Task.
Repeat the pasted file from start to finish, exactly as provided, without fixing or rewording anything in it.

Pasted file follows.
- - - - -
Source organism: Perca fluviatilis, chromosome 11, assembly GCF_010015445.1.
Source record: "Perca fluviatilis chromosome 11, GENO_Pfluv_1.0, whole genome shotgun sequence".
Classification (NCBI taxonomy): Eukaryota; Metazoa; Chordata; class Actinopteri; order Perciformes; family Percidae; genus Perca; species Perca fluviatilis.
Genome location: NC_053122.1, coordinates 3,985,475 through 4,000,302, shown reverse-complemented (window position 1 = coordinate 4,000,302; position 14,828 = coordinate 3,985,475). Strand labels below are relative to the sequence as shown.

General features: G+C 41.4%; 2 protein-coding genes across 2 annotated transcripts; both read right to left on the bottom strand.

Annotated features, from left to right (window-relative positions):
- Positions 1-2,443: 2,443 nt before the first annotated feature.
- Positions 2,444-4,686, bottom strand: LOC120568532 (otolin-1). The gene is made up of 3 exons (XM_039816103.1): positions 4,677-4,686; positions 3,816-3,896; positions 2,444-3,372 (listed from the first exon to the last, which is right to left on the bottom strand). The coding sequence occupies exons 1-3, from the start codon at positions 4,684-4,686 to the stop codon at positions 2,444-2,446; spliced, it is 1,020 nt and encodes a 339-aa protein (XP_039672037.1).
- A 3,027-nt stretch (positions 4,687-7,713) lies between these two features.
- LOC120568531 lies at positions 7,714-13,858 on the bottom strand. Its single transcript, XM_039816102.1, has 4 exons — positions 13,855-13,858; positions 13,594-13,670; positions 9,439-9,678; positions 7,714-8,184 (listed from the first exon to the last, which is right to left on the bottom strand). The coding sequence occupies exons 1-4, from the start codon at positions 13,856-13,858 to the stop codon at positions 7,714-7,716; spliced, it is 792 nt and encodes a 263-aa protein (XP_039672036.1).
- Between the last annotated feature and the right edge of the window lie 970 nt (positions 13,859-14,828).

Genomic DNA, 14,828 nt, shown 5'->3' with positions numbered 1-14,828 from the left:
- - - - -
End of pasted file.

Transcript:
Source organism: Perca fluviatilis, chromosome 11, assembly GCF_010015445.1.
Source record: "Perca fluviatilis chromosome 11, GENO_Pfluv_1.0, whole genome shotgun sequence".
Classification (NCBI taxonomy): Eukaryota; Metazoa; Chordata; class Actinopteri; order Perciformes; family Percidae; genus Perca; species Perca fluviatilis.
Genome location: NC_053122.1, coordinates 3,985,475 through 4,000,302, shown reverse-complemented (window position 1 = coordinate 4,000,302; position 14,828 = coordinate 3,985,475). Strand labels below are relative to the sequence as shown.

General features: G+C 41.4%; 2 protein-coding genes across 2 annotated transcripts; both read right to left on the bottom strand.

Annotated features, from left to right (window-relative positions):
- Positions 1-2,443: 2,443 nt before the first annotated feature.
- Positions 2,444-4,686, bottom strand: LOC120568532 (otolin-1). The gene is made up of 3 exons (XM_039816103.1): positions 4,677-4,686; positions 3,816-3,896; positions 2,444-3,372 (listed from the first exon to the last, which is right to left on the bottom strand). The coding sequence occupies exons 1-3, from the start codon at positions 4,684-4,686 to the stop codon at positions 2,444-2,446; spliced, it is 1,020 nt and encodes a 339-aa protein (XP_039672037.1).
- A 3,027-nt stretch (positions 4,687-7,713) lies between these two features.
- LOC120568531 lies at positions 7,714-13,858 on the bottom strand. Its single transcript, XM_039816102.1, has 4 exons — positions 13,855-13,858; positions 13,594-13,670; positions 9,439-9,678; positions 7,714-8,184 (listed from the first exon to the last, which is right to left on the bottom strand). The coding sequence occupies exons 1-4, from the start codon at positions 13,856-13,858 to the stop codon at positions 7,714-7,716; spliced, it is 792 nt and encodes a 263-aa protein (XP_039672036.1).
- Between the last annotated feature and the right edge of the window lie 970 nt (positions 13,859-14,828).

Genomic DNA, 14,828 nt, shown 5'->3' with positions numbered 1-14,828 from the left: